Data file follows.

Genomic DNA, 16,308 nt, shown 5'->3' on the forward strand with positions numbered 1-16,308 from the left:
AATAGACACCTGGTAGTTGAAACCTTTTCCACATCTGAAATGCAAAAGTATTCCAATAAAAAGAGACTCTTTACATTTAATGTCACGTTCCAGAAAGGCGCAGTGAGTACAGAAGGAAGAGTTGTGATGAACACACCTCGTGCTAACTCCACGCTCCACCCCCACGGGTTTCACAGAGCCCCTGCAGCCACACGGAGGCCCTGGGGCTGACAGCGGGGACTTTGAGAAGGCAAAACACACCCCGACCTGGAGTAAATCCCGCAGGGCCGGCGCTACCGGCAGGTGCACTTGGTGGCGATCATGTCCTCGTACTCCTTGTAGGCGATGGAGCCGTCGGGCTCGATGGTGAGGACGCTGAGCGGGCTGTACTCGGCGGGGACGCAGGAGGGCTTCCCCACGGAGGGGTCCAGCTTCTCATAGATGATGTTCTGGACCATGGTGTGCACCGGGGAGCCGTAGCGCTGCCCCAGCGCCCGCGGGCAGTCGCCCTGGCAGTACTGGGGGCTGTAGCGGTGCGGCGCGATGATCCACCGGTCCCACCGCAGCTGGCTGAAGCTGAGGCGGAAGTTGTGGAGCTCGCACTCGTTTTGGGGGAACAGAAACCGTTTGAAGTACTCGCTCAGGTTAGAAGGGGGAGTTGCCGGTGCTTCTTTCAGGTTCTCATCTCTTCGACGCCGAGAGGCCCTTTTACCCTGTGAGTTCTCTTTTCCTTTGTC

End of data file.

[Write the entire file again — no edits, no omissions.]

Genomic DNA, 16,308 nt, shown 5'->3' on the forward strand with positions numbered 1-16,308 from the left:
AATAGACACCTGGTAGTTGAAACCTTTTCCACATCTGAAATGCAAAAGTATTCCAATAAAAAGAGACTCTTTACATTTAATGTCACGTTCCAGAAAGGCGCAGTGAGTACAGAAGGAAGAGTTGTGATGAACACACCTCGTGCTAACTCCACGCTCCACCCCCACGGGTTTCACAGAGCCCCTGCAGCCACACGGAGGCCCTGGGGCTGACAGCGGGGACTTTGAGAAGGCAAAACACACCCCGACCTGGAGTAAATCCCGCAGGGCCGGCGCTACCGGCAGGTGCACTTGGTGGCGATCATGTCCTCGTACTCCTTGTAGGCGATGGAGCCGTCGGGCTCGATGGTGAGGACGCTGAGCGGGCTGTACTCGGCGGGGACGCAGGAGGGCTTCCCCACGGAGGGGTCCAGCTTCTCATAGATGATGTTCTGGACCATGGTGTGCACCGGGGAGCCGTAGCGCTGCCCCAGCGCCCGCGGGCAGTCGCCCTGGCAGTACTGGGGGCTGTAGCGGTGCGGCGCGATGATCCACCGGTCCCACCGCAGCTGGCTGAAGCTGAGGCGGAAGTTGTGGAGCTCGCACTCGTTTTGGGGGAACAGAAACCGTTTGAAGTACTCGCTCAGGTTAGAAGGGGGAGTTGCCGGTGCTTCTTTCAGGTTCTCATCTCTTCGACGCCGAGAGGCCCTTTTACCCTGTGAGTTCTCTTTTCCTTTGTC